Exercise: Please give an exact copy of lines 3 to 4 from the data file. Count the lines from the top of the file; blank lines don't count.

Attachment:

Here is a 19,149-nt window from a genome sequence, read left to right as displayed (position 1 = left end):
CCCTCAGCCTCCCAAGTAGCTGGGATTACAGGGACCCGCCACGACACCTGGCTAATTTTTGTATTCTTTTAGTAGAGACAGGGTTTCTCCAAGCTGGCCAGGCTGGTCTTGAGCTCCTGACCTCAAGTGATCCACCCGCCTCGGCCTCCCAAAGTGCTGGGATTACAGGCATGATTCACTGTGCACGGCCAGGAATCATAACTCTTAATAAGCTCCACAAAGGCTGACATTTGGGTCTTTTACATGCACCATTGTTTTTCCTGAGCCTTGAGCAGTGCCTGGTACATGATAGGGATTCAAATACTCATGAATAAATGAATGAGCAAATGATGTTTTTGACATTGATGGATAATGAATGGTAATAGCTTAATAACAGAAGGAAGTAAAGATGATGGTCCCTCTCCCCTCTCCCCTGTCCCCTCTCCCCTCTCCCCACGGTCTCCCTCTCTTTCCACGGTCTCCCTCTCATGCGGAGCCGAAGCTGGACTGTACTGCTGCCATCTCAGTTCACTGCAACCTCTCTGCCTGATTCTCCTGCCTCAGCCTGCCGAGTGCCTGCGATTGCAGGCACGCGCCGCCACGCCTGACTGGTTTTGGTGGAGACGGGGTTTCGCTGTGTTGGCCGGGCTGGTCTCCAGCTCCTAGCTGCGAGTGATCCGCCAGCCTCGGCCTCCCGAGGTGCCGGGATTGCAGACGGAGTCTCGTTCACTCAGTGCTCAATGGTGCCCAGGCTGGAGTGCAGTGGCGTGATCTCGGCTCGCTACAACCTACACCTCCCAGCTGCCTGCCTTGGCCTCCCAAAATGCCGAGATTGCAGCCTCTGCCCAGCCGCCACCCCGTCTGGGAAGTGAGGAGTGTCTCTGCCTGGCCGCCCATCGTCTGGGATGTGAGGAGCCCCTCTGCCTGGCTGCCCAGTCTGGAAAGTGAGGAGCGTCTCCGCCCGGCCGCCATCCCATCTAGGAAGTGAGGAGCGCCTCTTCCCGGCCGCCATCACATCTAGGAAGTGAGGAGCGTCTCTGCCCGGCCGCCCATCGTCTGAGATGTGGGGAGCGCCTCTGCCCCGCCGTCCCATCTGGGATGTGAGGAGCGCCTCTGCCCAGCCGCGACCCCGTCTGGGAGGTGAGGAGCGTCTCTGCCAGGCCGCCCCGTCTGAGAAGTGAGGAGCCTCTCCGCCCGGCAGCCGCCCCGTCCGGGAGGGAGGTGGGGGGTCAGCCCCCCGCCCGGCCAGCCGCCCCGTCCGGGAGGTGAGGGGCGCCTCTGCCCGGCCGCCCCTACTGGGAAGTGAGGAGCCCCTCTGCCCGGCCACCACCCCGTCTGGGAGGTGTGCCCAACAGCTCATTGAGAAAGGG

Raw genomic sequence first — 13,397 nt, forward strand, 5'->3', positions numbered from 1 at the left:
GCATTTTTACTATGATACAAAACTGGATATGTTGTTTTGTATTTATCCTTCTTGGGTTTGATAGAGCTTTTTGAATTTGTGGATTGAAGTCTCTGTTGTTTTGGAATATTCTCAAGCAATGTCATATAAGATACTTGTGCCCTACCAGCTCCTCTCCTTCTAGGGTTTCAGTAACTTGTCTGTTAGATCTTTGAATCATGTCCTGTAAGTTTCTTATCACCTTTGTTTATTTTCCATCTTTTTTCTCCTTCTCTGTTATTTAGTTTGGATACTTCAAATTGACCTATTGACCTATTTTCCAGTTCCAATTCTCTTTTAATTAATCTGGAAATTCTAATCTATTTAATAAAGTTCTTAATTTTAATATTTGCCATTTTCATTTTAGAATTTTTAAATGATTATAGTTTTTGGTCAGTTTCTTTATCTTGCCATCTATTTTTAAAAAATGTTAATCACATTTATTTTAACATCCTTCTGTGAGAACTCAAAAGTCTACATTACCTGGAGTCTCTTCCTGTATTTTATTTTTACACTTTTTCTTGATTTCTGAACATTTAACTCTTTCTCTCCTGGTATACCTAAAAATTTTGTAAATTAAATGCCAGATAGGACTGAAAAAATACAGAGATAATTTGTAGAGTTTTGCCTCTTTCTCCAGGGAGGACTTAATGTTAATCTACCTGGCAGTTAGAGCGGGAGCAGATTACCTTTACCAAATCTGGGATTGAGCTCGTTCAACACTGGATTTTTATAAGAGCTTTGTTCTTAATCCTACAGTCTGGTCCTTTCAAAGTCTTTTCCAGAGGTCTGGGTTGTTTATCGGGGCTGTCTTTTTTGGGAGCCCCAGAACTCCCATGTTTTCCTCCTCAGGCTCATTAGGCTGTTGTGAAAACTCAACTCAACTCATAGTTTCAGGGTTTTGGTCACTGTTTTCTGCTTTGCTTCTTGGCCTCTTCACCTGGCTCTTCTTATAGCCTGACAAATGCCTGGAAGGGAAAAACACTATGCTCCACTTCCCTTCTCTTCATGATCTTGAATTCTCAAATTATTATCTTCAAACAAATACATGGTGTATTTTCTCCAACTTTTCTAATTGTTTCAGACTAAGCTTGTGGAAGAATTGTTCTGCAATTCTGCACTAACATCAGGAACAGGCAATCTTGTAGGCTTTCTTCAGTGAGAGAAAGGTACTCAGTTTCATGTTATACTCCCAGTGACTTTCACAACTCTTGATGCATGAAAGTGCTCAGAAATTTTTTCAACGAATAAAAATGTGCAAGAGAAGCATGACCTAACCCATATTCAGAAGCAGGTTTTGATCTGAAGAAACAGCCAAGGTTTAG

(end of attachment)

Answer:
Raw genomic sequence first — 13,397 nt, forward strand, 5'->3', positions numbered from 1 at the left:
GCATTTTTACTATGATACAAAACTGGATATGTTGTTTTGTATTTATCCTTCTTGGGTTTGATAGAGCTTTTTGAATTTGTGGATTGAAGTCTCTGTTGTTTTGGAATATTCTCAAGCAATGTCATATAAGATACTTGTGCCCTACCAGCTCCTCTCCTTCTAGGGTTTCAGTAACTTGTCTGTTAGATCTTTGAATCATGTCCTGTAAGTTTCTTATCACCTTTGTTTATTTTCCATCTTTTTTCTCCTTCTCTGTTATTTAGTTTGGATACTTCAAATTGACCTATTGACCTATTTTCCAGTTCCAATTCTCTTTTAATTAATCTGGAAATTCTAATCTATTTAATAAAGTTCTTAATTTTAATATTTGCCATTTTCATTTTAGAATTTTTAAATGATTATAGTTTTTGGTCAGTTTCTTTATCTTGCCATCTATTTTTAAAAAATGTTAATCACATTTATTTTAACATCCTTCTGTGAGAACTCAAAAGTCTACATTACCTGGAGTCTCTTCCTGTATTTTATTTTTACACTTTTTCTTGATTTCTGAACATTTAACTCTTTCTCTCCTGGTATACCTAAAAATTTTGTAAATTAAATGCCAGATAGGACTGAAAAAATACAGAGATAATTTGTAGAGTTTTGCCTCTTTCTCCAGGGAGGACTTAATGTTAATCTACCTGGCAGTTAGAGCGGGAGCAGATTACCTTTACCAAATCTGGGATTGAGCTCGTTCAACACTGGATTTTTATAAGAGCTTTGTTCTTAATCCTACAGTCTGGTCCTTTCAAAGTCTTTTCCAGAGGTCTGGGTTGTTTATCGGGGCTGTCTTTTTTGGGAGCCCCAGAACTCCCATGTTTTCCTCCTCAGGCTCATTAGGCTGTTGTGAAAACTCAACTCAACTCATAGTTTCAGGGTTTTGGTCACTGTTTTCTGCTTTGCTTCTTGGCCTCTTCACCTGGCTCTTCTTATAGCCTGACAAATGCCTGGAAGGGAAAAACACTATGCTCCACTTCCCTTCTCTTCATGATCTTGAATTCTCAAATTATTATCTTCAAACAAATACATGGTGTATTTTCTCCAACTTTTCTAATTGTTTCAGACTAAGCTTGTGGAAGAATTGTTCTGCAATTCTGCACTAACATCAGGAACAGGCAATCTTGTAGGCTTTCTTCAGTGAGAGAAAGGTACTCAGTTTCATGTTATACTCCCAGTGACTTTCACAACTCTTGATGCATGAAAGTGCTCAGAAATTTTTTCAACGAATAAAAATGTGCAAGAGAAGCATGACCTAACCCATATTCAGAAGCAGGTTTTGATCTGAAGAAACAGCCAAGGTTTAG